(i) central dilatation K (or simply dilatation), a transformation which to each vector (A,B) assigns the vector (A’,B’), such that A’ = K(A), B’ = K(B) and (A’,B’) = k(A,B), where the coefficient of the dilatation is k {-1,0,1} ;
(ii) dilative rotation L, the commutative composition of a central dilatation K and a rotation, with a common invariant point;
(iii) dilative reflection M, the commutative composition of a dilatation K and a reflection in the reflection line containing the invariant point (center) of the dilatation K (Figure 1.11).
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Figure 1.11

 (a) Dilatation; (b) dilative rotation; (c) dilative reflection.

Those transformations are, in the given order, isomorphic with the isometries of the space E3: translation, twist and glide reflection. They make possible the extension of the symmetry groups of rosettes G20 by the external automorphism, having as the result similarity symmetry groups S20 that we will, thanks to the existence of the invariant point, call the similarity symmetry groups of rosettes.
Dilatations K and dilative rotations L are direct, while dilative reflections M are indirect transformations. They all possess the properties of equiangularity and equiformity. All other aspects of similarity symmetry groups (the problems of enantiomorphism, fundamental regions, tessellations,) will be discussed analogously to the case of isometry groups.
Further generalization leads to conformal transformations or circle preserving transformations of the plane E2{O} ; for them the property of equiangularity has been preserved, but not that of equiformity. We have, as the elementary transformation of conformal symmetry in E2{O} , the circle inversion RI (or simply inversion) – an involutional transformation isomorphic with a reflection, that gives to each point A in the plane E2{O} a point A1 so that (O,A)(O,A1) = r2, where r is the radius of the inversion circle c(O,r) and O is the singular point of the plane E2{O} (Figure 1.12). Just like a reflection, for which each point of the reflection line is invariant, an inversion maintains invariant each point of the inversion circle. By discussing a line as a circle with an infinite radius (and treating as circles, at the same time and under the same term, circles and lines) it is possible to identify reflections with circle inversions. In such a case, all circle inversions (including line reflections) and their compositions, can be discussed as circle preserving transformations, i.e. transformations mapping circles (including lines) onto circles.
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Figure 1.12

 Circle inversion.

Besides the circle inversion RI, by composing it with isometries maintaining invariant the circle line c of the inversion circle c(O,r) – with a reflection with reflection line containing the circle center O or with a rotation with the rotation center O, we have two more conformal transformations:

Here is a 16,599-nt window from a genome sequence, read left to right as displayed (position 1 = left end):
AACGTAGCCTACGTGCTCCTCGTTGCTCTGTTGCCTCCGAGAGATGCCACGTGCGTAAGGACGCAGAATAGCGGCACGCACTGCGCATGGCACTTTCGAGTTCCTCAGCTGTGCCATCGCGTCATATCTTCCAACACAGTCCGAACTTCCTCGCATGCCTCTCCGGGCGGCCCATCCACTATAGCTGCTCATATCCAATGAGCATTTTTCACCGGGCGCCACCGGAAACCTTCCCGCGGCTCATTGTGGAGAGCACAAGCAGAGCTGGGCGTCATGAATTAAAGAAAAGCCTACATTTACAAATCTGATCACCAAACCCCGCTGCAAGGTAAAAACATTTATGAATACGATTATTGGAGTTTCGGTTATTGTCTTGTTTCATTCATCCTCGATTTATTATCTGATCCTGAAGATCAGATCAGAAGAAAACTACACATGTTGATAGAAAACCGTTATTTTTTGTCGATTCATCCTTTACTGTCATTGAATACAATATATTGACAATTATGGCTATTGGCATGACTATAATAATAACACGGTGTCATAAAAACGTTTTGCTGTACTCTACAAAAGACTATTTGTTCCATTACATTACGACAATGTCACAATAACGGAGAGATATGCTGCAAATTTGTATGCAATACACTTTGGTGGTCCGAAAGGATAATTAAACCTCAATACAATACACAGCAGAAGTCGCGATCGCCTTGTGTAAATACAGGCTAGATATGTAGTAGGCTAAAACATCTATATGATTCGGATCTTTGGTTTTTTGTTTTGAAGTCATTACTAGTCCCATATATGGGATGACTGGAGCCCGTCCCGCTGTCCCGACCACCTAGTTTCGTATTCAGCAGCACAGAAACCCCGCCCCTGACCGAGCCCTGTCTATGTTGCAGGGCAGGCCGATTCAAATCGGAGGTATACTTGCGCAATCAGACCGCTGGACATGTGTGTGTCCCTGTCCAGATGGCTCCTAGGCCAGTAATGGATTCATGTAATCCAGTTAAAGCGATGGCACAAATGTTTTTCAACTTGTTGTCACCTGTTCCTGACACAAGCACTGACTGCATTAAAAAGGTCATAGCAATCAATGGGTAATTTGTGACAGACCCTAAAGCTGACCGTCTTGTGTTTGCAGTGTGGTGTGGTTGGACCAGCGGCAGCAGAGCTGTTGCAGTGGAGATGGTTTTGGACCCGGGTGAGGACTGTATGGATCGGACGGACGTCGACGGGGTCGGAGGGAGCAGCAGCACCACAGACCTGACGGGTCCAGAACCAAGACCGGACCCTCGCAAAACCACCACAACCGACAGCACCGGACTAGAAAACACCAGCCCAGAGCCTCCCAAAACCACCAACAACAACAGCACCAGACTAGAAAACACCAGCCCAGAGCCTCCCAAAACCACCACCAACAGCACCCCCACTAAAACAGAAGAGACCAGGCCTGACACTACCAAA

(i) inversional reflection ZI = RIR = RRI, the involutional transformation, the commutative composition of a reflection and a circle inversion;
(ii) inversional rotation SI = SRI = RIS, the commutative composition of a rotation and a circle inversion (Figure 1.13).
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Figure 1.13

 (a) Inversional reflection; (b) inversional rotation.

Those three conformal symmetry transformations, besides isometries and similarity symmetry transformations, constitute the finite and infinite conformal symmetry groups C21, C2conformal symmetry groups of rosettes in E2{O} .
As an extension of the symmetry groups of rosettes G20 we have the finite conformal symmetry groups C21 isomorphic with the symmetry groups of tablets G320. As a further extension of finite conformal symmetry groups C21 by the similarity symmetry transformations K, L, M, we get the infinite conformal symmetry groups C2. The similarity symmetry groups S20 and the infinite conformal symmetry groups C2 are isomorphic with the line symmetry groups of the space E3 – the symmetry groups of rods G31. In line with the isomorphism mentioned, all similarity symmetry and conformal symmetry transformations offer a reflectional (canonic) representation by, at most, four reflections (reflections and circle inversions). By applying this isomorphism, ornamental motifs which correspond to the similarity symmetry and conformal symmetry groups, satisfy one more scope of painting: adequate interpretation of space objects in the plane. The plane structures obtained are called generalized projections of the symmetry groups of tablets G320 and rods G31.